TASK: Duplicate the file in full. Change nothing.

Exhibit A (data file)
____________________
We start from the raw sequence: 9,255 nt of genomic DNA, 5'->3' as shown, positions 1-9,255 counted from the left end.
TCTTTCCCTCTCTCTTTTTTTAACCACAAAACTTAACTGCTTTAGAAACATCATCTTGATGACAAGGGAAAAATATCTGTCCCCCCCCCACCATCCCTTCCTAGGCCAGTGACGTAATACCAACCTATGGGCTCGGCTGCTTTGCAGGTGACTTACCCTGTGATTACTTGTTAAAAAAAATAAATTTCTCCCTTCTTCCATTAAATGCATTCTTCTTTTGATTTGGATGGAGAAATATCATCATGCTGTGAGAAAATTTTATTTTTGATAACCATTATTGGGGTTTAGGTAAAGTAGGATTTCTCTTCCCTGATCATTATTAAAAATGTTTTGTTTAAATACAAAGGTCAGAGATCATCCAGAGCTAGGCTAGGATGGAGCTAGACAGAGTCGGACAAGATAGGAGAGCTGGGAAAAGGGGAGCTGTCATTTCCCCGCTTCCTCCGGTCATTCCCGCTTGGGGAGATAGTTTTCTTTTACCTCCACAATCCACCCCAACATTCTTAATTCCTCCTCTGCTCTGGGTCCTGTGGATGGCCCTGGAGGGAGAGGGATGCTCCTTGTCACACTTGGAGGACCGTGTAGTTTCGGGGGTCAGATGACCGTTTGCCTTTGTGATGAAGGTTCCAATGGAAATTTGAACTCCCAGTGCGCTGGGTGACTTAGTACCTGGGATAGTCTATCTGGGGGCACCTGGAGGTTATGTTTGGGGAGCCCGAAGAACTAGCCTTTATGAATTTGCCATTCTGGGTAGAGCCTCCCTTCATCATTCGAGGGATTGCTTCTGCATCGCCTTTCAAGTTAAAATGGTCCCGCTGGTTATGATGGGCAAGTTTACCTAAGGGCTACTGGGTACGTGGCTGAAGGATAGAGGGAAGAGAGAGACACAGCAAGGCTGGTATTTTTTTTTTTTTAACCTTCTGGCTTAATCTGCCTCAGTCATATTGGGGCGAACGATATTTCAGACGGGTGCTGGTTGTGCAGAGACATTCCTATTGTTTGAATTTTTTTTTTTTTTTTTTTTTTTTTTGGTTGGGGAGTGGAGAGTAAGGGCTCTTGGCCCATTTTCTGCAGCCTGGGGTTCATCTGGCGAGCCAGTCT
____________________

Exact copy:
We start from the raw sequence: 9,255 nt of genomic DNA, 5'->3' as shown, positions 1-9,255 counted from the left end.
TCTTTCCCTCTCTCTTTTTTTAACCACAAAACTTAACTGCTTTAGAAACATCATCTTGATGACAAGGGAAAAATATCTGTCCCCCCCCCACCATCCCTTCCTAGGCCAGTGACGTAATACCAACCTATGGGCTCGGCTGCTTTGCAGGTGACTTACCCTGTGATTACTTGTTAAAAAAAATAAATTTCTCCCTTCTTCCATTAAATGCATTCTTCTTTTGATTTGGATGGAGAAATATCATCATGCTGTGAGAAAATTTTATTTTTGATAACCATTATTGGGGTTTAGGTAAAGTAGGATTTCTCTTCCCTGATCATTATTAAAAATGTTTTGTTTAAATACAAAGGTCAGAGATCATCCAGAGCTAGGCTAGGATGGAGCTAGACAGAGTCGGACAAGATAGGAGAGCTGGGAAAAGGGGAGCTGTCATTTCCCCGCTTCCTCCGGTCATTCCCGCTTGGGGAGATAGTTTTCTTTTACCTCCACAATCCACCCCAACATTCTTAATTCCTCCTCTGCTCTGGGTCCTGTGGATGGCCCTGGAGGGAGAGGGATGCTCCTTGTCACACTTGGAGGACCGTGTAGTTTCGGGGGTCAGATGACCGTTTGCCTTTGTGATGAAGGTTCCAATGGAAATTTGAACTCCCAGTGCGCTGGGTGACTTAGTACCTGGGATAGTCTATCTGGGGGCACCTGGAGGTTATGTTTGGGGAGCCCGAAGAACTAGCCTTTATGAATTTGCCATTCTGGGTAGAGCCTCCCTTCATCATTCGAGGGATTGCTTCTGCATCGCCTTTCAAGTTAAAATGGTCCCGCTGGTTATGATGGGCAAGTTTACCTAAGGGCTACTGGGTACGTGGCTGAAGGATAGAGGGAAGAGAGAGACACAGCAAGGCTGGTATTTTTTTTTTTTTAACCTTCTGGCTTAATCTGCCTCAGTCATATTGGGGCGAACGATATTTCAGACGGGTGCTGGTTGTGCAGAGACATTCCTATTGTTTGAATTTTTTTTTTTTTTTTTTTTTTTTTTGGTTGGGGAGTGGAGAGTAAGGGCTCTTGGCCCATTTTCTGCAGCCTGGGGTTCATCTGGCGAGCCAGTCT